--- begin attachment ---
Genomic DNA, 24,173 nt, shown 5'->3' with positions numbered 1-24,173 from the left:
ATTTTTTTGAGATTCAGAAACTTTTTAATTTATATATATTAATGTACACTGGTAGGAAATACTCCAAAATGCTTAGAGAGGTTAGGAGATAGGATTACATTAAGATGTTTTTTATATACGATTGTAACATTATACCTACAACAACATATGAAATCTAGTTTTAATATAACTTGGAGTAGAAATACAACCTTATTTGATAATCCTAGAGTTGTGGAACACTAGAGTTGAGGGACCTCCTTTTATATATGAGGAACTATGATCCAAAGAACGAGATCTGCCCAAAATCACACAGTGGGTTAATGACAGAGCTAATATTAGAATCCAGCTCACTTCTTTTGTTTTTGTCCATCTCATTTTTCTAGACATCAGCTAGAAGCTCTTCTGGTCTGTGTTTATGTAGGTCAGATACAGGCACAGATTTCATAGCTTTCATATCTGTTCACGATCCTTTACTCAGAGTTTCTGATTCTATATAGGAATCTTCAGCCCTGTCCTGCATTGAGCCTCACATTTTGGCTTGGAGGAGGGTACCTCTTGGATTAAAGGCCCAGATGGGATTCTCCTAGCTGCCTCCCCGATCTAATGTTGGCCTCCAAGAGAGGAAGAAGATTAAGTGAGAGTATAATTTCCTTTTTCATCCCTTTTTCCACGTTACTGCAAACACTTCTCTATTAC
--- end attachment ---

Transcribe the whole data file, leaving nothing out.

Genomic DNA, 24,173 nt, shown 5'->3' with positions numbered 1-24,173 from the left:
ATTTTTTTGAGATTCAGAAACTTTTTAATTTATATATATTAATGTACACTGGTAGGAAATACTCCAAAATGCTTAGAGAGGTTAGGAGATAGGATTACATTAAGATGTTTTTTATATACGATTGTAACATTATACCTACAACAACATATGAAATCTAGTTTTAATATAACTTGGAGTAGAAATACAACCTTATTTGATAATCCTAGAGTTGTGGAACACTAGAGTTGAGGGACCTCCTTTTATATATGAGGAACTATGATCCAAAGAACGAGATCTGCCCAAAATCACACAGTGGGTTAATGACAGAGCTAATATTAGAATCCAGCTCACTTCTTTTGTTTTTGTCCATCTCATTTTTCTAGACATCAGCTAGAAGCTCTTCTGGTCTGTGTTTATGTAGGTCAGATACAGGCACAGATTTCATAGCTTTCATATCTGTTCACGATCCTTTACTCAGAGTTTCTGATTCTATATAGGAATCTTCAGCCCTGTCCTGCATTGAGCCTCACATTTTGGCTTGGAGGAGGGTACCTCTTGGATTAAAGGCCCAGATGGGATTCTCCTAGCTGCCTCCCCGATCTAATGTTGGCCTCCAAGAGAGGAAGAAGATTAAGTGAGAGTATAATTTCCTTTTTCATCCCTTTTTCCACGTTACTGCAAACACTTCTCTATTAC